My friend and I were on our way to walk a labyrinth to wait for the traffic to clear when we had a call asking us to return to the hospital.  The final tests would be completed that evening to determine whether or not Judah was dead, and clergy presence would be helpful.

So with prayers for energy, we returned once again to the Medical Center.  I was there to support the family and friends holding vigil in the lobby, and to encourage their own self care during this time.  Then our bishop arrived for a visit, and we were at Judah’s bedside finishing our prayers when the medical personnel told us the test results–Judah’s brain was no longer alive.

We stayed as the family processed and began to plan the next part of Judah’s life journey–deciding to give whatever tissue and organs possible to other folks so that their lives could go on, and their family and friends would have the gift of hope and joy.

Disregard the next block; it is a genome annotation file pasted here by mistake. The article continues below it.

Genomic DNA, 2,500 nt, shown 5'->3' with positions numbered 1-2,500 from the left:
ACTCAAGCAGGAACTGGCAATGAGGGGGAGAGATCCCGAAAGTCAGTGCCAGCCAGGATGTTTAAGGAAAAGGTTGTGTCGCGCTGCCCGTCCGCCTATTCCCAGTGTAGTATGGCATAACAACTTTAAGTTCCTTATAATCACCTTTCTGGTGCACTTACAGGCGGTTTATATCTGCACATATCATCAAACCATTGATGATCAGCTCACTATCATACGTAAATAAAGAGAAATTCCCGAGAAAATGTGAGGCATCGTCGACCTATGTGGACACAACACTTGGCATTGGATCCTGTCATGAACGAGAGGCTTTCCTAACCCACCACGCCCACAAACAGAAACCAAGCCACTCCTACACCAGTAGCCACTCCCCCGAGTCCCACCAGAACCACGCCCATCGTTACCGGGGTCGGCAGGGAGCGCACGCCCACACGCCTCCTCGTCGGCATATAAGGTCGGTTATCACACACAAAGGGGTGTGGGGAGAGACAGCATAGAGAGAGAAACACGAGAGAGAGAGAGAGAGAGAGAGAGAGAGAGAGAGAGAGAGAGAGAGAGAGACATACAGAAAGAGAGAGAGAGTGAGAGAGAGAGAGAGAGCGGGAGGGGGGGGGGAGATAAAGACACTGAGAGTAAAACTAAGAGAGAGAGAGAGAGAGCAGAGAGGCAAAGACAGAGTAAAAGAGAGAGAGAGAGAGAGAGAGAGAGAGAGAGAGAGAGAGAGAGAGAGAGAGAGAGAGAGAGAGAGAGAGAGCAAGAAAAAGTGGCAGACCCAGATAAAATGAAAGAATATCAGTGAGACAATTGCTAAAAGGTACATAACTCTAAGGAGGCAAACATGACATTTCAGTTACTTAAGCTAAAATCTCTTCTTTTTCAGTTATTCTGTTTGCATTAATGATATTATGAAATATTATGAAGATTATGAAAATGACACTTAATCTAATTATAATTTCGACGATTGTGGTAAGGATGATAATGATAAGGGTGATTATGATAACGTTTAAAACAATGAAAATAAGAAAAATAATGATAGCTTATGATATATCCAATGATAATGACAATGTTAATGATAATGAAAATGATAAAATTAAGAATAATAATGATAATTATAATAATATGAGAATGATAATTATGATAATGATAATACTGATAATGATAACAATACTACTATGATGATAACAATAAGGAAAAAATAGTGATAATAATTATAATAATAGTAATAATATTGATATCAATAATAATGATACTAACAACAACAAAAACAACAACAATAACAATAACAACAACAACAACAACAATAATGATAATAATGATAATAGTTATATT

Eighteen hours after I had awakened on my birthday and begun this state of grace, I got in the car to drive home.

When I awoke this morning, grateful for the birthday God had given me, and one I would never ever planned, I realized that there was yet one more birthday the day before.  I now shared a birthday with Judah.

In the Christian faith, we have three birthdays:
The day that we are born into this world.
The day that we are baptized and born into the family of God.
The day that we die, and are born into eternal life. That third day is the day that we become saints in God’s kingdom.  September 26 is now St. Judah’s day.

With a heart full of sadness, I celebrate your day, Judah.  You are in the truest State of Grace.